Nicholas Sheppard

    Jacinda Ardern’s tricky China policy

    Jacinda Ardern’s tricky China policy
    New Zealand Prime Minister Jacinda Ardern (Photo: Getty)
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    New Zealand’s Prime Minister, Jacinda Ardern, has had a busy week on the international circuit. On Friday she appeared in front of a packed audience at London’s Chatham House to discuss New Zealand’s international outlook and to laud what she described as a ‘gold standard free trade agreement’ signed with the UK. And though New Zealand is not a member of Nato, Ardern was also invited to attend its leaders’ summit in Madrid on Wednesday, along with other leaders of the Asia Pacific.

    Arguably it was Ardern’s tempered warnings about China that stood out. In a speech to the summit, Ardern said: ‘China has in recent times… become more assertive and more willing to challenge international rules.’

    The Chinese embassy in New Zealand’s capital, Wellington, hit back at the remarks, calling them ‘misguided’ and ‘not helpful for deepening mutual trust’.

    Though the wording of China’s most recent response will likely make New Zealand uncomfortable from a trade perspective, it is unlikely to trouble Wellington too much. China has been known to send stronger statements if it has serious concerns. Nonetheless, with Ardern’s government, and New Zealand’s security architecture, China looms large, and there is a measure of discomfit.

    Ardern’s language at the Chatham House event seemed to steer away from bi-lateral tensions with China, New Zealand’s largest trading partner. She described instead the ‘increasing importance of multilateral institutions,’ and the need to ‘protect a rules-based order, not so much West versus others, or democracy versus autocracy’.

    The foreign policy of ‘some of the Indo-Pacific’s regions more significant members’ has changed, she said. ‘The order that has brought [the Indo-Pacific] region prosperity over the last 80 years, and the rule of law, is being contested in the South China Sea.’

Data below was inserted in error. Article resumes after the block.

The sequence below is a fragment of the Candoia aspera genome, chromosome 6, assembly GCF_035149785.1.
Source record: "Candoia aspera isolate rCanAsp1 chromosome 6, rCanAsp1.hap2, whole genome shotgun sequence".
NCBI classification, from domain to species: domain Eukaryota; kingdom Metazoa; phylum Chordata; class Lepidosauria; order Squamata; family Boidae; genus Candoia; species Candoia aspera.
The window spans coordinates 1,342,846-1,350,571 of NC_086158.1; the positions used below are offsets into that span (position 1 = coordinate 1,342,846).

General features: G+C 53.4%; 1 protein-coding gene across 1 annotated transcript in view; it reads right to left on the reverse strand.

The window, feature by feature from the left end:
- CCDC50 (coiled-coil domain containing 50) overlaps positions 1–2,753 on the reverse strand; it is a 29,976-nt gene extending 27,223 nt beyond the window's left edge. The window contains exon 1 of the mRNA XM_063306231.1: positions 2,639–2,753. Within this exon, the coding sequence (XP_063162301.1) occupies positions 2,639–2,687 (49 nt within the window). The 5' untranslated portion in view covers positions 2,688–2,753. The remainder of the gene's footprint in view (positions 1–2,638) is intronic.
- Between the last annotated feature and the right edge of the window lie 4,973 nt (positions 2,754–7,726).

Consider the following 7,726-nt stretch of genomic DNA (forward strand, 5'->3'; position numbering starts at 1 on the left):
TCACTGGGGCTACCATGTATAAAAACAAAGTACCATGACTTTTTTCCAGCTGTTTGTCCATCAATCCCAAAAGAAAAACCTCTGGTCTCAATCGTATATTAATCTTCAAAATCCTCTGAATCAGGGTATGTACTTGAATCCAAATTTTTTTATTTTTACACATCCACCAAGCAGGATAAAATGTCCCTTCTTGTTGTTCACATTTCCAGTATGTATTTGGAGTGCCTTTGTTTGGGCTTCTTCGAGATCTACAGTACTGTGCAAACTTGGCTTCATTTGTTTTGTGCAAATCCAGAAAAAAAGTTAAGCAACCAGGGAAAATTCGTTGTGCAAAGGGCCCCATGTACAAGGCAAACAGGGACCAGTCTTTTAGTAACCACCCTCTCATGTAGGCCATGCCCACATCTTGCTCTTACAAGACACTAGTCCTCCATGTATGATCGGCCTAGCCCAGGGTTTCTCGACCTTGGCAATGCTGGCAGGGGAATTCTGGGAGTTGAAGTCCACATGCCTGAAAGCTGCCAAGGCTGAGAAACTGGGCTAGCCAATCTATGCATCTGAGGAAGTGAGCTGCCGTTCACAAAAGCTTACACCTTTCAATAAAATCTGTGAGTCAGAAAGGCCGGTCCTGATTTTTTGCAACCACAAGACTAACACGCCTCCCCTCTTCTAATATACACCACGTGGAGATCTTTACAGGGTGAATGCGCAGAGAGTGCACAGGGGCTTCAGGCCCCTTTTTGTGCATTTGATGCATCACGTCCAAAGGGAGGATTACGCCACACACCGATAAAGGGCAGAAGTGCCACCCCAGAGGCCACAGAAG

Again, taking a diplomatic line, she said of China, ‘It would be wrong for us to call out their mere presence – it is the nature of these engagements that matter.’

    Ardern spoke of needing to ‘ensure that the region can determine its own priorities, and that we all have the ability to speak on issues that concern us, free from coercion.’

    She wasn’t drawn by a questioner who asked her thoughts on the UK Foreign Secretary Liz Truss’ assertion ‘That there’s a direct read across from Ukraine to Taiwan.’

    The reality is, Ardern’s Labour government has settled, for several years now, into a fairly predictable pattern with China. She has stressed the importance of liberal democratic values and perspectives, which has been met, like clockwork, with China issuing portentous official criticisms, with spurts of syntactically glitchy demagoguery in state-approved media.

    Following a recent meeting between Joe Biden and Jacinda Ardern at the White House, Beijing issued a similar warning via a media mouthpiece that New Zealand risked ‘giving up its previous political wisdom’.

    This came after the Chinese foreign ministry spokesperson denounced the joint statement between the US and New Zealand, saying it ‘distorts and smears’ China’s activities.

    And last year, when the New Zealand parliament passed a motion which raised concerns on the human rights condition in Xinjiang, the Chinese Embassy responded with a statement that ended with a rhetorical swing and a miss: ‘We hope the NZ Parliament will do more to strengthen the friendship and cooperation between our two countries and people, not the other way around.’

    In 2020, China warned New Zealand that it risked damaging the countries' relationship after New Zealand's deputy prime minister backed Taiwan rejoining the World Health Organisation. The Chinese Embassy retorted with: ‘We hope that certain people in New Zealand will stop spreading rumours and creating trouble and work to enhance instead of undermining bilateral mutual trust and cooperation.’

    At this point, these kinds of exchanges, couched in such language, have become somewhat normalised, and for now at least, there doesn’t seem a great risk of any substantial flare up. Essentially, New Zealand considers itself a big fish in a small pond, while China likely feels it has bigger fish to fry; and it is in the interests of each to accommodate the other.

    Towards the end of her remarks this week, Prime Minister Ardern reflected: ‘I think we need to keep a constant check on whether our democracies are meeting the expectations of our public, in the same way our political parties need to keep a check on whether their policies are responding to the needs of their people.’

    In this sense, the Prime Minister’s greatest vulnerability isn’t actually with China, it is domestic. Last month, an opinion poll reiterated the findings of one earlier in the year – that whilst she remains a draw at global events such as the one at Chatham House, at home, Ardern’s government is beginning to trail behind the opposition.